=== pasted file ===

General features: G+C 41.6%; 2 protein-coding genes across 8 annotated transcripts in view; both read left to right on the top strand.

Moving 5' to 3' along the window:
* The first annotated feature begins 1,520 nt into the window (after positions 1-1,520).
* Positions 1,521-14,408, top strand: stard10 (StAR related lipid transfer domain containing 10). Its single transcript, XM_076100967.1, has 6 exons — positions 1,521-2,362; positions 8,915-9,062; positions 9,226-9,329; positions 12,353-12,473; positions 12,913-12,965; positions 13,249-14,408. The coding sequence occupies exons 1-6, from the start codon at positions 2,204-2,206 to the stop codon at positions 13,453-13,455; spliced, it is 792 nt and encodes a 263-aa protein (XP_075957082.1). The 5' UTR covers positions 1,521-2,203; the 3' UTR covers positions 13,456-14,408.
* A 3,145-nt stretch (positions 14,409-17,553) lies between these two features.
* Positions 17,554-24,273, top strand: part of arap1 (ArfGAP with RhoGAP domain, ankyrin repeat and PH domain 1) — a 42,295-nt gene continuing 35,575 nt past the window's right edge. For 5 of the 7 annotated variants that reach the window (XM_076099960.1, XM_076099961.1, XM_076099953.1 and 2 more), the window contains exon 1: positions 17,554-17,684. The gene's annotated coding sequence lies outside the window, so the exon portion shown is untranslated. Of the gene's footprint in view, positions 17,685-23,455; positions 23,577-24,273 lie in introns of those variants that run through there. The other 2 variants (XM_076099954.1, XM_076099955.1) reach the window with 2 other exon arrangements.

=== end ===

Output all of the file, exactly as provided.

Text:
General features: G+C 41.6%; 2 protein-coding genes across 8 annotated transcripts in view; both read left to right on the top strand.

Moving 5' to 3' along the window:
* The first annotated feature begins 1,520 nt into the window (after positions 1-1,520).
* Positions 1,521-14,408, top strand: stard10 (StAR related lipid transfer domain containing 10). Its single transcript, XM_076100967.1, has 6 exons — positions 1,521-2,362; positions 8,915-9,062; positions 9,226-9,329; positions 12,353-12,473; positions 12,913-12,965; positions 13,249-14,408. The coding sequence occupies exons 1-6, from the start codon at positions 2,204-2,206 to the stop codon at positions 13,453-13,455; spliced, it is 792 nt and encodes a 263-aa protein (XP_075957082.1). The 5' UTR covers positions 1,521-2,203; the 3' UTR covers positions 13,456-14,408.
* A 3,145-nt stretch (positions 14,409-17,553) lies between these two features.
* Positions 17,554-24,273, top strand: part of arap1 (ArfGAP with RhoGAP domain, ankyrin repeat and PH domain 1) — a 42,295-nt gene continuing 35,575 nt past the window's right edge. For 5 of the 7 annotated variants that reach the window (XM_076099960.1, XM_076099961.1, XM_076099953.1 and 2 more), the window contains exon 1: positions 17,554-17,684. The gene's annotated coding sequence lies outside the window, so the exon portion shown is untranslated. Of the gene's footprint in view, positions 17,685-23,455; positions 23,577-24,273 lie in introns of those variants that run through there. The other 2 variants (XM_076099954.1, XM_076099955.1) reach the window with 2 other exon arrangements.